A long-embattled, $1.5 million environmental education center will break ground in Hunters Point on Earth Day — seven years after it was proposed as the first off-the-grid building in The City.
Bayview-Hunters Point residents split over the project when leaders with nonprofit Literacy for Environmental Justice proposed building it in McLaren Park. Now it’s destined for Heron’s Head Park, a wetlands area the nonprofit has restored on former brown fields in the shadow of the Pacific Gas & Electric power plant, project manager Laurie Schoeman said.
“Since then, the project has acted to heal and unify the community,” said Jared Blumenfeld, director of the San Francisco Department of the Environment, which donated $900,000 in grants to build the center. “The product will be something we can all be proud of.”
The nonprofit’s center will be the first in San Francisco to do its own wastewater recycling, in addition to featuring a rooftop garden and enough solar panels to power the 1,400-square-foot building, Schoeman said.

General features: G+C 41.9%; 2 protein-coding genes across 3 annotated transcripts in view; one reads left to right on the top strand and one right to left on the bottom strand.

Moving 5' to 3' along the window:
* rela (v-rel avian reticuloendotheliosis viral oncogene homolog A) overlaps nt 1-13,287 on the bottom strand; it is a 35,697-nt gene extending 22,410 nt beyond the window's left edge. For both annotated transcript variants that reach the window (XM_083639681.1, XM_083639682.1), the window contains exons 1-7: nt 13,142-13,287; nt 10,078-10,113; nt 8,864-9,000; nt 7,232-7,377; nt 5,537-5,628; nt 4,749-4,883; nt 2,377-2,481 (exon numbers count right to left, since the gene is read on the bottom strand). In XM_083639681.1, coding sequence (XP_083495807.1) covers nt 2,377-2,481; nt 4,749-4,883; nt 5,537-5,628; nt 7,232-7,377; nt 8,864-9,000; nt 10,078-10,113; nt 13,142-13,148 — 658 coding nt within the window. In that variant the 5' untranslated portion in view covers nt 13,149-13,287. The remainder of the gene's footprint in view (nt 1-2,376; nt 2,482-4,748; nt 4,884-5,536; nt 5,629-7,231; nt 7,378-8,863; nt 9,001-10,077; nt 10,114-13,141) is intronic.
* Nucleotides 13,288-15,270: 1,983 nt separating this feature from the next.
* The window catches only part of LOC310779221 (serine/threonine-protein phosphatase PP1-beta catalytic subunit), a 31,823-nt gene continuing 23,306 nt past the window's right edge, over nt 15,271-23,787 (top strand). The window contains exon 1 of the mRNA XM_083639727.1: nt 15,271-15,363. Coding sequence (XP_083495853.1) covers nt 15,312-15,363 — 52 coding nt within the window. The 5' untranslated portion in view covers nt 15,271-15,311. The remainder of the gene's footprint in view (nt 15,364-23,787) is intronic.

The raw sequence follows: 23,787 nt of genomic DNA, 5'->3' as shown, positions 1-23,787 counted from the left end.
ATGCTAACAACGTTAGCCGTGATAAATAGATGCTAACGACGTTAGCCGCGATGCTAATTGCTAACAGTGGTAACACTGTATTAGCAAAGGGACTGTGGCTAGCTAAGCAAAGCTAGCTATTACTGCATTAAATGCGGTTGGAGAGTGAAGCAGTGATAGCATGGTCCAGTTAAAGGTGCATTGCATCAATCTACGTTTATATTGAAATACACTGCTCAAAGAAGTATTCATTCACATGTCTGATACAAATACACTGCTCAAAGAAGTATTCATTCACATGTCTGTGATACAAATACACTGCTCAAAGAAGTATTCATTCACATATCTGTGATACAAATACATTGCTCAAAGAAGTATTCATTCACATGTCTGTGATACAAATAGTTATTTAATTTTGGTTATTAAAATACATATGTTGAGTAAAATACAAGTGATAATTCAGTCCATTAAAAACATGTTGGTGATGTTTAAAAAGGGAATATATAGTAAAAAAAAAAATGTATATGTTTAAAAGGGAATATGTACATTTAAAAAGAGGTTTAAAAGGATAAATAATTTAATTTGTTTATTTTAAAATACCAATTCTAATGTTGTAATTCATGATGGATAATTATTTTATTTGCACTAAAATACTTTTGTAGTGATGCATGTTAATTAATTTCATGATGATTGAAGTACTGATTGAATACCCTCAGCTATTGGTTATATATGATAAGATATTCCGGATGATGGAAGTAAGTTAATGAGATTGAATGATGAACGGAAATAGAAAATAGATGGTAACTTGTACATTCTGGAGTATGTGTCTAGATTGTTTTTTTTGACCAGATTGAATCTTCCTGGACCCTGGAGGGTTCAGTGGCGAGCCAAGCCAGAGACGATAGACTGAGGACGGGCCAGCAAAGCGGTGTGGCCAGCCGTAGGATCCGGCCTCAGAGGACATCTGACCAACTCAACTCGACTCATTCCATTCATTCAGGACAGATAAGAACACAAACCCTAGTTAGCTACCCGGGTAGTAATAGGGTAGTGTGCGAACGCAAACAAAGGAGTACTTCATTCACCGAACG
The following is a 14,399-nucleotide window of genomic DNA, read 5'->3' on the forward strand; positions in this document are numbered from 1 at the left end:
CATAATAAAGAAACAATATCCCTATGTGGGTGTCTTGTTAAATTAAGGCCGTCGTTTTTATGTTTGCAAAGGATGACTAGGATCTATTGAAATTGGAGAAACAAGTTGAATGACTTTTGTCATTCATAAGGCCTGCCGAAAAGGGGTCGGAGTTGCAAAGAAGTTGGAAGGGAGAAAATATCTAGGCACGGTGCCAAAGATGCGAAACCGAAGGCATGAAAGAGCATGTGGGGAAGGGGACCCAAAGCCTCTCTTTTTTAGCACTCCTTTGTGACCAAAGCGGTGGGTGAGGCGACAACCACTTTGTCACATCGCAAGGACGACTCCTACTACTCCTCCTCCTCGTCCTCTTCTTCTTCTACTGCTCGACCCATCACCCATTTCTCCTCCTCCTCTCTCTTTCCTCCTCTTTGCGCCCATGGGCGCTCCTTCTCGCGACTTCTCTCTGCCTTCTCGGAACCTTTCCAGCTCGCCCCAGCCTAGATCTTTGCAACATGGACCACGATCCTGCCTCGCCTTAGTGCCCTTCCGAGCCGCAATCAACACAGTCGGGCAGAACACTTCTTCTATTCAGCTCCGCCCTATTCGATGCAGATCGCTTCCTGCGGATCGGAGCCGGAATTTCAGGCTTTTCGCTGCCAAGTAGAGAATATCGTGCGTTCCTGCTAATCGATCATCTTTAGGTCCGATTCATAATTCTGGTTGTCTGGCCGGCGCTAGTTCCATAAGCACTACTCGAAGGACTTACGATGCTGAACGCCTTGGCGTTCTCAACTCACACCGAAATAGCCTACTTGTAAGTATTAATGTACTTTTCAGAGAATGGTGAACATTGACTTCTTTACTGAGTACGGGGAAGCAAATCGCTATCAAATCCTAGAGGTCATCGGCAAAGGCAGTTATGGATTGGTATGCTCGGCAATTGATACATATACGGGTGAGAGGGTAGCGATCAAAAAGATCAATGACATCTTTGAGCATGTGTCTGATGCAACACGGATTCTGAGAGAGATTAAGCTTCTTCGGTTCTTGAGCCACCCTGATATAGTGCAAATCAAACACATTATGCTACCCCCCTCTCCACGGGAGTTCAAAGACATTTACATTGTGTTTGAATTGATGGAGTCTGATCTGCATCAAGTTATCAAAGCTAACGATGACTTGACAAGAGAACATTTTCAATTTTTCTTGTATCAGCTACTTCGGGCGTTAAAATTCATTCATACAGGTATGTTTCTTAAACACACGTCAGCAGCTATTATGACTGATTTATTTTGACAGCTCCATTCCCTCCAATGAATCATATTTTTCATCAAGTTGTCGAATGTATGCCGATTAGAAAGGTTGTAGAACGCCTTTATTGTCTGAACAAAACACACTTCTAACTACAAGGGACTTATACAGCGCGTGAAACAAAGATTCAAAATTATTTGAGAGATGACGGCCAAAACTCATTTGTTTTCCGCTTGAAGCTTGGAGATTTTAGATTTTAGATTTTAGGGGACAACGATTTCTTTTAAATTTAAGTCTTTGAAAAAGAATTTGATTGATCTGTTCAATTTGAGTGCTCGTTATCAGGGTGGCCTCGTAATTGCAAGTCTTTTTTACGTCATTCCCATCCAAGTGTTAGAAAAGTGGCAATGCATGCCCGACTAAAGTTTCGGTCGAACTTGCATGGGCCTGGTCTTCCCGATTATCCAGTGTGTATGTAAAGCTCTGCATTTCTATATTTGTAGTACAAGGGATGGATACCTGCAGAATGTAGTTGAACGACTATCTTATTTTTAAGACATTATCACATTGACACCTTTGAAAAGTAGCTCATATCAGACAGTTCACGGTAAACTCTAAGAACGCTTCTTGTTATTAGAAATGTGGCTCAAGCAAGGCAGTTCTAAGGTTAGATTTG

Although it will provide classroom and community space for everything from cooking classes to yoga, the building itself will be a teaching tool.
“When the lights go out, and there’s no energy from the sun, we’ll need to be mindful that we don’t have unlimited amounts of energy,” Schoeman said. “And we’re going to showcase to kids that, when you flush the toilet, it goes somewhere.”
The Literacy for Environmental Justice works with roughly 1,200 youths per year, who have helped restore the wetlands at Heron’s Head and who have taken tours of former toxic sites near the shipyard and power plant, said Pam Calvert, LEJ’s deputy director.
Those tours can become powerful lessons, particularly for neighborhood students, said Jim McGarry, a religious studies teacher at Mercy High School.
“I’ve brought out kids who have asthma, and even had one girl who was dealing with lymphoma, and that’s one of the conjectures, that it’s caused by the PCBs in the transformers,” McGarry said. “There’s a certain degree of rage [from kids on the tours].”
LEJ’s challenges will pave the way for future projects, such as the San Francisco Public Utility Commission’s plan to build a bigger off-the-grid building, Blumenfeld said.
The center is expected to open in the fall.